"If I'd stayed in my first job I would've got pushed out by now because there are always younger people coming through who know a lot more. The key is to make sure you've always got something to offer."

He advises others who don't see a long-term future in their role to look at alternatives within the business and never to assume you can't do something: "If you don't put your head over the parapet you'll never know what's out there!"

Standing out from the crowd

So what can you do to get ahead if you find yourself on the hunt for a new job in this difficult market? Competition is at an all time high as more and more people apply for a shrinking number of jobs. Unfortunately, it's no longer an employees market, but all is not lost - there are some simple rules and techniques you can follow that will give you the edge when job hunting.

Content is king

On average, recruiters get sent 1,500 CVs a month. 60% are never contacted and 96% aren't relevant for the job.11 You might think that your bright yellow CV with a decorative border is bound to catch the recruiter's attention but that's probably the fastest way to get it heading for the bin.

What happens to your CV when you send it to a recruiter?

  • Recruiters pull apart every CV they get and enter the raw data into their agency database, usually with the help of special software
  • Traditional CVs don't have a standardised format, making this a slow process and meaning your CV data is often prone to be entered incomplete or with errors
  • Recruiters also have problems with keeping this information up-to-date

"It is undeniably tough for jobseekers at the moment - recruiters are no longer finding it difficult to source new candidates, so jobseekers need to be doing everything they can to search for jobs and build relationships with recruiters - they should treat looking for work as a full time job in itself," says Nick Butcher, CEO, Capital International. "It's also worth remembering that recruiters are struggling to find vacancies, so if you know of any positions available that aren't suitable for you, let them know - building a reputation for being a great candidate will help recruiters remember you for future job opportunities."
Nick Butcher, CEO, Capital International

How can you help get your CV to the top of the pile?

Your CV is the first impression you'll make so it needs to be good. This can seem very daunting if you've just dusted off your old CV that's spent the last few years in a drawer. To help, here are some top tips to developing the perfect CV:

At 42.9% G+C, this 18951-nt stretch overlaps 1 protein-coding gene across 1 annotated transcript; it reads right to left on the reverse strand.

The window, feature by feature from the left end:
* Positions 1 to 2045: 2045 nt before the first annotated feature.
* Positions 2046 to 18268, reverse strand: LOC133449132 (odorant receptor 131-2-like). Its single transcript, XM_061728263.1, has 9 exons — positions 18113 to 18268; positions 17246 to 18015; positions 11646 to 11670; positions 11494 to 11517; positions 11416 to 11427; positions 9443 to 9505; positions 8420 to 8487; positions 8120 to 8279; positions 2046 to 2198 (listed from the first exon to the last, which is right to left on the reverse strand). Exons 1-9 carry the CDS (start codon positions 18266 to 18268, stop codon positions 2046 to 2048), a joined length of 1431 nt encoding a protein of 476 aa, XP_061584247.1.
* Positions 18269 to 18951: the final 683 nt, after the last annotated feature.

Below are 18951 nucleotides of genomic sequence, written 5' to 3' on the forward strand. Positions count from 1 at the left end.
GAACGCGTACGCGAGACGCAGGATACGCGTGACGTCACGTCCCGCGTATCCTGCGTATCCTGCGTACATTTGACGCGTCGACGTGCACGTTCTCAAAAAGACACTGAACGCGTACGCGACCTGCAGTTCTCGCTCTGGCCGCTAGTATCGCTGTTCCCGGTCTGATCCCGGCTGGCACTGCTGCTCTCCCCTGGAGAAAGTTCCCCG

1. Keep your CV short, snappy, and to the point
  2. Skills and achievements are most important for employers, so make sure they stand out (the best way to make sure you include all of your achievements is to keep your CV up-to-date at all times, even when you're not looking for a job).
  3. Create a standard CV template to make it easier for recruiters by using an online site such as iProfile.org. iProfile.org lets you convert your CV into an 'iProfile' for free - organising your data, and hosting it online. Using an online system means every time you update your CV, recruiters will immediately have the new version
  4. Include examples, stats and figures to back up your point - particularly where you can prove your own value for money, for example: how much new business did you bring in?; what size accounts did you look after?; do you have any great results that you've managed to deliver on a small budget?
  5. Finally - make sure it's accurate! Check your CV for mistakes, and make sure you're not exaggerating your experience or achievements too much, as you are likely to be discovered at some point!

Whilst you're putting your CV together, don't forget your covering letter - it's just as important. Personalising your pitch to the company is essential, so include where you saw the advert and which job it is you're applying for. You should also summarise the key skills that you have which fit the role.

Credit crunch career moves

If all your experience has been in an industry that's now experiencing problems in the recession, for example banking, you could still find that lots of your skills can be transferred to a different profession. Look at the skills you have and compare them with what employers in different sectors are looking for - particularly those professions deemed safer in the recession.

Some examples of different careers that require similar skills: